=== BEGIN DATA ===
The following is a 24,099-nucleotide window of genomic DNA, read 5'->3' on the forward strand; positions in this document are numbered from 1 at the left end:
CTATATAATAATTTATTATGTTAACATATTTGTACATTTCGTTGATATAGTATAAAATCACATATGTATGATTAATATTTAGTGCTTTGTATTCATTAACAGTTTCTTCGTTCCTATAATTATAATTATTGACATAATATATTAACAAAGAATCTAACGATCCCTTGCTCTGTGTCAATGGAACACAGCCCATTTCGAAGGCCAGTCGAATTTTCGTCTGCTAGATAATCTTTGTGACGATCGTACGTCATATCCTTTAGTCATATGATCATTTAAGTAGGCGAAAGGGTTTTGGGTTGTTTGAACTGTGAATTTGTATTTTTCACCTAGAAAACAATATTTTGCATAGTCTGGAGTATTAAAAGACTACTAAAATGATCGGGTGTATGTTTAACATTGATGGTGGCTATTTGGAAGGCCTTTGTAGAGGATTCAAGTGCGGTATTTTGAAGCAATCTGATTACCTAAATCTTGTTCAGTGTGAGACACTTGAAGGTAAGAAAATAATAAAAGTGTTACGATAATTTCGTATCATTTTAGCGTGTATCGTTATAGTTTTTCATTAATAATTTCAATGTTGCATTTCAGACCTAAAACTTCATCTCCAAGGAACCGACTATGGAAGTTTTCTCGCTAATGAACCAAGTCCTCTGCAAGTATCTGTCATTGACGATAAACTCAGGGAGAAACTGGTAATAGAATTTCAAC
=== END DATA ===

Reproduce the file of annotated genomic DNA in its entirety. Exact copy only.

The following is a 24,099-nucleotide window of genomic DNA, read 5'->3' on the forward strand; positions in this document are numbered from 1 at the left end:
CTATATAATAATTTATTATGTTAACATATTTGTACATTTCGTTGATATAGTATAAAATCACATATGTATGATTAATATTTAGTGCTTTGTATTCATTAACAGTTTCTTCGTTCCTATAATTATAATTATTGACATAATATATTAACAAAGAATCTAACGATCCCTTGCTCTGTGTCAATGGAACACAGCCCATTTCGAAGGCCAGTCGAATTTTCGTCTGCTAGATAATCTTTGTGACGATCGTACGTCATATCCTTTAGTCATATGATCATTTAAGTAGGCGAAAGGGTTTTGGGTTGTTTGAACTGTGAATTTGTATTTTTCACCTAGAAAACAATATTTTGCATAGTCTGGAGTATTAAAAGACTACTAAAATGATCGGGTGTATGTTTAACATTGATGGTGGCTATTTGGAAGGCCTTTGTAGAGGATTCAAGTGCGGTATTTTGAAGCAATCTGATTACCTAAATCTTGTTCAGTGTGAGACACTTGAAGGTAAGAAAATAATAAAAGTGTTACGATAATTTCGTATCATTTTAGCGTGTATCGTTATAGTTTTTCATTAATAATTTCAATGTTGCATTTCAGACCTAAAACTTCATCTCCAAGGAACCGACTATGGAAGTTTTCTCGCTAATGAACCAAGTCCTCTGCAAGTATCTGTCATTGACGATAAACTCAGGGAGAAACTGGTAATAGAATTTCAAC